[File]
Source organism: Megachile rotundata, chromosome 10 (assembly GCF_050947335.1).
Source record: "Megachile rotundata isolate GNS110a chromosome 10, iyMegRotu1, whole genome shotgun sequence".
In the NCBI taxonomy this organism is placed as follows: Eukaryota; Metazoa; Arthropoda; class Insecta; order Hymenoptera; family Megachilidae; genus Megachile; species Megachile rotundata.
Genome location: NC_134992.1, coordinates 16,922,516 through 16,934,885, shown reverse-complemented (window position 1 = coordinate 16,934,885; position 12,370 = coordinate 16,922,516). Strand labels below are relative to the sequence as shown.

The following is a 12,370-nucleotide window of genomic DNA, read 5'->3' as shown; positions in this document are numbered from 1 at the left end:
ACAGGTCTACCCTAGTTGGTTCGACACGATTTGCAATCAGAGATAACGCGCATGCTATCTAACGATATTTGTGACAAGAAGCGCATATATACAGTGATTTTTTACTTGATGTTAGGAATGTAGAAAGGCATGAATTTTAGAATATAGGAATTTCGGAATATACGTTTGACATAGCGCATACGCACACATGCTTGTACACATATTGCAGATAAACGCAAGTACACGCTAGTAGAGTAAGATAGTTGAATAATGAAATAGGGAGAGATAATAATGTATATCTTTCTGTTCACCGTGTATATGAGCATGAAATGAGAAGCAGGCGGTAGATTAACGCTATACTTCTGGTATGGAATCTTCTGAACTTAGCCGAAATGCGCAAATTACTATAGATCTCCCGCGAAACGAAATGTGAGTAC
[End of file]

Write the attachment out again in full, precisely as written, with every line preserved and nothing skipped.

Source organism: Megachile rotundata, chromosome 10 (assembly GCF_050947335.1).
Source record: "Megachile rotundata isolate GNS110a chromosome 10, iyMegRotu1, whole genome shotgun sequence".
In the NCBI taxonomy this organism is placed as follows: Eukaryota; Metazoa; Arthropoda; class Insecta; order Hymenoptera; family Megachilidae; genus Megachile; species Megachile rotundata.
Genome location: NC_134992.1, coordinates 16,922,516 through 16,934,885, shown reverse-complemented (window position 1 = coordinate 16,934,885; position 12,370 = coordinate 16,922,516). Strand labels below are relative to the sequence as shown.

The following is a 12,370-nucleotide window of genomic DNA, read 5'->3' as shown; positions in this document are numbered from 1 at the left end:
ACAGGTCTACCCTAGTTGGTTCGACACGATTTGCAATCAGAGATAACGCGCATGCTATCTAACGATATTTGTGACAAGAAGCGCATATATACAGTGATTTTTTACTTGATGTTAGGAATGTAGAAAGGCATGAATTTTAGAATATAGGAATTTCGGAATATACGTTTGACATAGCGCATACGCACACATGCTTGTACACATATTGCAGATAAACGCAAGTACACGCTAGTAGAGTAAGATAGTTGAATAATGAAATAGGGAGAGATAATAATGTATATCTTTCTGTTCACCGTGTATATGAGCATGAAATGAGAAGCAGGCGGTAGATTAACGCTATACTTCTGGTATGGAATCTTCTGAACTTAGCCGAAATGCGCAAATTACTATAGATCTCCCGCGAAACGAAATGTGAGTAC